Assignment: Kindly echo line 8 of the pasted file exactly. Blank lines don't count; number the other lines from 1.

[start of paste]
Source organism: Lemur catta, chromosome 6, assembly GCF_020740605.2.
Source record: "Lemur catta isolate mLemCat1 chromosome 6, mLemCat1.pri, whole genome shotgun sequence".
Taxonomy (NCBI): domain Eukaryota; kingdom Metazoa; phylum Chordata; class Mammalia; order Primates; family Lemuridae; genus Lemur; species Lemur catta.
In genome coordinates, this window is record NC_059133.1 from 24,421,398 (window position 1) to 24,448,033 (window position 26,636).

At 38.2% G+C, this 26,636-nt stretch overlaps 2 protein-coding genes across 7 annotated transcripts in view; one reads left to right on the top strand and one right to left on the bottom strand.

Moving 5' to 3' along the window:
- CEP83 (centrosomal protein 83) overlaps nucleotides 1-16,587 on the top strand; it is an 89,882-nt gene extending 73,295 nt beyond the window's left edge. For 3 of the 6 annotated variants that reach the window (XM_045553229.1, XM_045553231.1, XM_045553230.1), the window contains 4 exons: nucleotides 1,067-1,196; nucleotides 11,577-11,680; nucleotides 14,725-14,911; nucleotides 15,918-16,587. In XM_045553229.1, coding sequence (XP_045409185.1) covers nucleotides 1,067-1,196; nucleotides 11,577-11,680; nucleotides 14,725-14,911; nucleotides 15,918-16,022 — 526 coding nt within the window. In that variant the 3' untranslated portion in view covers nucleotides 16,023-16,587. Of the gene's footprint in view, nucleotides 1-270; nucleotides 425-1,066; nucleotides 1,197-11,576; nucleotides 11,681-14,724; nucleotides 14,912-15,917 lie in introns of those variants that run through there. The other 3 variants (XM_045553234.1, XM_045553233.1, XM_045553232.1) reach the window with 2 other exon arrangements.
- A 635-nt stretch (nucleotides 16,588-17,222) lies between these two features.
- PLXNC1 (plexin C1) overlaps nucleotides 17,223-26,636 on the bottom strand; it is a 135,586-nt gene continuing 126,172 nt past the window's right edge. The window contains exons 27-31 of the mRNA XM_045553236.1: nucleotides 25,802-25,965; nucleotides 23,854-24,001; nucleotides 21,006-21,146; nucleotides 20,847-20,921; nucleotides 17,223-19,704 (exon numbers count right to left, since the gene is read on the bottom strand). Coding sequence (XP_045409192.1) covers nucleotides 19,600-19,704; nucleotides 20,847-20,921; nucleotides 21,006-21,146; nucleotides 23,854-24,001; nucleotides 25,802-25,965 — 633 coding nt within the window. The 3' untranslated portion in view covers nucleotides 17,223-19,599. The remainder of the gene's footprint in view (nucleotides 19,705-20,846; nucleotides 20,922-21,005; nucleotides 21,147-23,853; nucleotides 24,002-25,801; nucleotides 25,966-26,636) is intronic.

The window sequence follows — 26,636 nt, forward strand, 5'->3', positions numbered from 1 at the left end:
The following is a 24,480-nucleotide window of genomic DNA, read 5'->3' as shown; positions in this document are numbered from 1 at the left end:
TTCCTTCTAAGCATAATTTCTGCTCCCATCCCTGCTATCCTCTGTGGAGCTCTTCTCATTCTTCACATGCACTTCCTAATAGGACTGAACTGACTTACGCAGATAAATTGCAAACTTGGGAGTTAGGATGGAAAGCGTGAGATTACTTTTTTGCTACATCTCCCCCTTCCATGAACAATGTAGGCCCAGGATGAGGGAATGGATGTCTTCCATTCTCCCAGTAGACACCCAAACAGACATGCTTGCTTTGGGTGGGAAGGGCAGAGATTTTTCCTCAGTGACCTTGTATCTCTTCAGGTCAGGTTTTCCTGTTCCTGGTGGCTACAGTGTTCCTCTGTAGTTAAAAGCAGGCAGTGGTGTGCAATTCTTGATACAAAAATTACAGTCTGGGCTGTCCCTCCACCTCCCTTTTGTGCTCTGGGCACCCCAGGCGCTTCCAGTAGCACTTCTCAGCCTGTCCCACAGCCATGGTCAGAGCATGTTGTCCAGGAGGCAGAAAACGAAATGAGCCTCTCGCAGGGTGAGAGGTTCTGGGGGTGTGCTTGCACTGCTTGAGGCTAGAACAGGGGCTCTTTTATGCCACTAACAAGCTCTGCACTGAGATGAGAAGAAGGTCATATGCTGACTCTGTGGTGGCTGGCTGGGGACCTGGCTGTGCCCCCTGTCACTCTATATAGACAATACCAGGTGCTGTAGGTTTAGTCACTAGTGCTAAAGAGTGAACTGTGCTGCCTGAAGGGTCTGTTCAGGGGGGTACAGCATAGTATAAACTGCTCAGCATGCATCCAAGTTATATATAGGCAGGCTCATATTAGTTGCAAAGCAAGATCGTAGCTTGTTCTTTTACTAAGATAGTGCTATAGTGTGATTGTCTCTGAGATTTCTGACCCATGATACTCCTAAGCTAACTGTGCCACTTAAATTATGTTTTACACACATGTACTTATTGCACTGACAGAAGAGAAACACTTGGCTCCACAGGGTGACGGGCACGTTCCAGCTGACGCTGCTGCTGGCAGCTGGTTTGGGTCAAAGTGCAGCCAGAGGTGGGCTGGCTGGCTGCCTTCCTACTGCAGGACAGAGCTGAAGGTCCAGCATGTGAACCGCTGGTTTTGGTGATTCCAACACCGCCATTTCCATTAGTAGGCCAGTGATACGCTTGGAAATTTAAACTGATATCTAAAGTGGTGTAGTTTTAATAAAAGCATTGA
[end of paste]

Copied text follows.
- A 635-nt stretch (nucleotides 16,588-17,222) lies between these two features.